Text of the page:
The future fate of public services, whoever comes out on top in the general election, is already taking shape in the National Health Service. Cuts thinly disguised as “efficiency savings” are biting already but they are only the prelude to major reductions in spending and the provision of healthcare.
What’s actually happening now is typified by the situation in Basingstoke, where the hospital has already having to cut £6 million, or about 4% of its budget. Alex Whitfield, the associate director of productivity at the hospital NHS trust, admitted: “The financial situation is like nothing we have seen before. We have never had less money than the year before. We have a mountain to climb – it is huge.”
Cost-cutting projects include sending matrons back on occasional ward duty and using prescribed drugs left unused by discharged patients. Ultimately, Whitfield admitted, staff numbers will have to be reduced. Basingstoke’s problems flow from the decision by Sir David Nicholson, head of the NHS, to save £20 billion in three years in response to government pressure. Some estimates suggest that a third of hospitals will run out of money by the autumn of 2011, which New Labour is keen to disguise as the election date looms.
The crisis is already hitting primary care trusts, which “commission” operations and services from hospitals. A recent survey showed they are overspent by £130 million this year and will have to reduce spending in 2010-11 as a result. The funding gap has already had an impact on patients, with GPs in Hertfordshire being told to get "approval" for a list of procedures including hysterectomies, removal of "skin lumps and bumps" and tooth extraction. Managers have advised the family doctors that in many cases "it is usually better to wait to see if symptoms resolve themselves".
In London, campaigners say spending cuts being drawn up in secret threaten services such as casualty and maternity units at 13 out of 36 hospitals in the capital. A recent analysis by the British Medical Association warned: “This survey of London’s NHS raises serious questions about the long term viability of many of the capital’s acute hospitals in a complex and contradictory market. For the hospitals, the challenge is to juggle a whole series of pressures in the context of a frozen – but in real terms reducing – budget.”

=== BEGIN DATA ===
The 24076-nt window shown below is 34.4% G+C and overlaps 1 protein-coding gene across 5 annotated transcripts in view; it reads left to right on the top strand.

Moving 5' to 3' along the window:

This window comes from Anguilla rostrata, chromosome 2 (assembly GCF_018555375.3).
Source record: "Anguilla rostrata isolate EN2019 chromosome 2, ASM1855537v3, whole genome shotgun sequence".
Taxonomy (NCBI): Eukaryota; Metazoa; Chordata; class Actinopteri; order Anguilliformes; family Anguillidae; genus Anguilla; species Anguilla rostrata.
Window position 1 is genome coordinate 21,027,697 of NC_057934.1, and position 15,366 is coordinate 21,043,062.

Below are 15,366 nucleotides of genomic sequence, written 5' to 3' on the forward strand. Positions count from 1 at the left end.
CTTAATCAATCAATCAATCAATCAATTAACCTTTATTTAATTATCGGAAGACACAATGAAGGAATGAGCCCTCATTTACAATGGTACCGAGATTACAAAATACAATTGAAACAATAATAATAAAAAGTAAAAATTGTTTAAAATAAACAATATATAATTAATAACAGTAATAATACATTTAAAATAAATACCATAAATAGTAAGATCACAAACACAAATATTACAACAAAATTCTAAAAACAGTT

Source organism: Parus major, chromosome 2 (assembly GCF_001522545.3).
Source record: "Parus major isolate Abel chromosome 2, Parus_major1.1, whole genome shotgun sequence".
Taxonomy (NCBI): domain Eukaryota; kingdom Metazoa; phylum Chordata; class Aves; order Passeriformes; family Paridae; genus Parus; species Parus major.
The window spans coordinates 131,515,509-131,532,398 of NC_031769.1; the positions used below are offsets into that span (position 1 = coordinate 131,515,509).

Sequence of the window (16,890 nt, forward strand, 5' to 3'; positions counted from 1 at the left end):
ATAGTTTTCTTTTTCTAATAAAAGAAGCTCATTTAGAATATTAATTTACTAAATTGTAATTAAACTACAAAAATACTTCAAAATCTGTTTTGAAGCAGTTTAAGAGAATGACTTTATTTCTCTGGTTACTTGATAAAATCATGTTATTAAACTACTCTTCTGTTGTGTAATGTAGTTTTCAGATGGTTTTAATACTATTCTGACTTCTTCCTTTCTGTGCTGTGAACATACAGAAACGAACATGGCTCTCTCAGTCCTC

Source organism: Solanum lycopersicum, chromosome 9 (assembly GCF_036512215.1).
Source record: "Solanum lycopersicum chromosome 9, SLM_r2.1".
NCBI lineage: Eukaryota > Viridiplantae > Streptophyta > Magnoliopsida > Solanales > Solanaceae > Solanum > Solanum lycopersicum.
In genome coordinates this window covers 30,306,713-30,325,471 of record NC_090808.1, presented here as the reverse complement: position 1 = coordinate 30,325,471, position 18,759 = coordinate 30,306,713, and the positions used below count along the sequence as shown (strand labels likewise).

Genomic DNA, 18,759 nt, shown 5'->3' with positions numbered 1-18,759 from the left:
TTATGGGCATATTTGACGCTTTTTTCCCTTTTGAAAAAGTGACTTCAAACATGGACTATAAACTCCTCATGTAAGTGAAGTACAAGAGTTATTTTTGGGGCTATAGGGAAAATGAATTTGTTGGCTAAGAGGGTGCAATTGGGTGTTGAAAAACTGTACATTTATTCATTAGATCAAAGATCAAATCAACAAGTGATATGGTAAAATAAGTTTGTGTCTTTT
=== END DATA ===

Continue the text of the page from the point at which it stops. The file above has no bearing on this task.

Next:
Naturally, the plans are being kept under wraps as far as possible until after the election, although local campaigns are already under way. Some New Labour ministers have felt compelled to support protests as they seek to defend their seats. David Lammy, the Higher Education minister, for example, was on a recent march to save the Whittington Hospital casualty department in north London threatened by his own government’s policies! Hypocrisy or what?
Even before the cuts, health inequality is rising, with life expectancy for poorer households on average seven years lower than those on higher incomes, according to a recent report which declared: “In England, the many people who are currently dying prematurely each year as a result of health inequalities would otherwise have enjoyed, in total, between 1.3 and 2.5 million extra years of life.”
Halting the cuts in NHS spending and in other areas is urgent if these inequalities are not to grow even sharper. As a start we should reject the idea advocated by all the major parties that the national budget has to be “balanced” to appease financial markets. The markets cannot be allowed to blackmail society and should be told where to get off. And the same should apply to New Labour and the others as we get down to devising some serious revolutionary solutions.